It is important to continue to grow your skill set and expand your mind, Thorburn says. "Set a resolution this year to learn something new. It could be as simple as a new word or a whole new language. Seek out opportunities to try new things."
You don't need to find a new group of best friends, but Thorburn says a new year is a good time to reevaluate your current list. "People change over time and so do our relationships. Take inventory of your existing friends and see if they continue to serve you as a friend. If they don’t, it’s OK to let the relationship go," she says. Meanwhile, look out for new friends who may be in better alignment to who you are today.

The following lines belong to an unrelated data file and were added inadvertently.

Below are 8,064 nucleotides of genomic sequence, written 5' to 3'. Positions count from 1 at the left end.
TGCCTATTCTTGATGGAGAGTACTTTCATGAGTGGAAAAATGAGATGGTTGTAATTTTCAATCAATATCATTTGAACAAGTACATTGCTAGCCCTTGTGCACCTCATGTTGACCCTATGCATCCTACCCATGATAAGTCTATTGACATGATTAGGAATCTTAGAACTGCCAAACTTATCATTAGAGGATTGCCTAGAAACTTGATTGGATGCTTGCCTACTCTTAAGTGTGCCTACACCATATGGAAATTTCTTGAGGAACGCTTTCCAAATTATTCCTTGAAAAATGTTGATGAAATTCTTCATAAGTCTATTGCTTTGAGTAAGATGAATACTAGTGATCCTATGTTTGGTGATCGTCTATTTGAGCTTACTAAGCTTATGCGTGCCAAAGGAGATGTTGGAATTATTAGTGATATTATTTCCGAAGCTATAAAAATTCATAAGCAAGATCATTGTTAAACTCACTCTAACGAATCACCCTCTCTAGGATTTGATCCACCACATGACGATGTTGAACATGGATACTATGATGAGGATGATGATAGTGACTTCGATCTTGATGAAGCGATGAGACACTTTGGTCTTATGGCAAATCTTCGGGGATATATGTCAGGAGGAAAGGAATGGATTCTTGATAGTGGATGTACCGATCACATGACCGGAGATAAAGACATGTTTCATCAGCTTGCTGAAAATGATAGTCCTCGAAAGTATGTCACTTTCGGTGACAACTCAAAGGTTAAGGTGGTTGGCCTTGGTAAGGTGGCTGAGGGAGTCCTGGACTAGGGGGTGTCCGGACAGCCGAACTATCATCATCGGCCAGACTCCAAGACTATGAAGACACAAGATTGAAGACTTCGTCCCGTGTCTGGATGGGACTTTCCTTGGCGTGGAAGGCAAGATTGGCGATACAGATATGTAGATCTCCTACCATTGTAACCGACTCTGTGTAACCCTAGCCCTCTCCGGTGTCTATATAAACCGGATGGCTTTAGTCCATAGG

"This one will be a challenge for many people. I’m only suggesting we spend less time watching television or replying to Twitter and Facebook, and more time actually experiencing life with our friends and family," she says. Most of us are addicted to our phones, but it can be satisfying to go screen-free a few hours a day. Put your phone away during work hours, try reading before bed (instead of scrolling through Snapchat) and choose one day a week to not watch TV.
"Why am I holding onto stuff that I’ll never look at again? What is its purpose?" If you notice yourself asking these questions every time you open a closet or garage door, it's time to declutter. "If you can’t see an immediate [purpose], chances are you should let it go and allow space for something new and more meaningful to come into your life."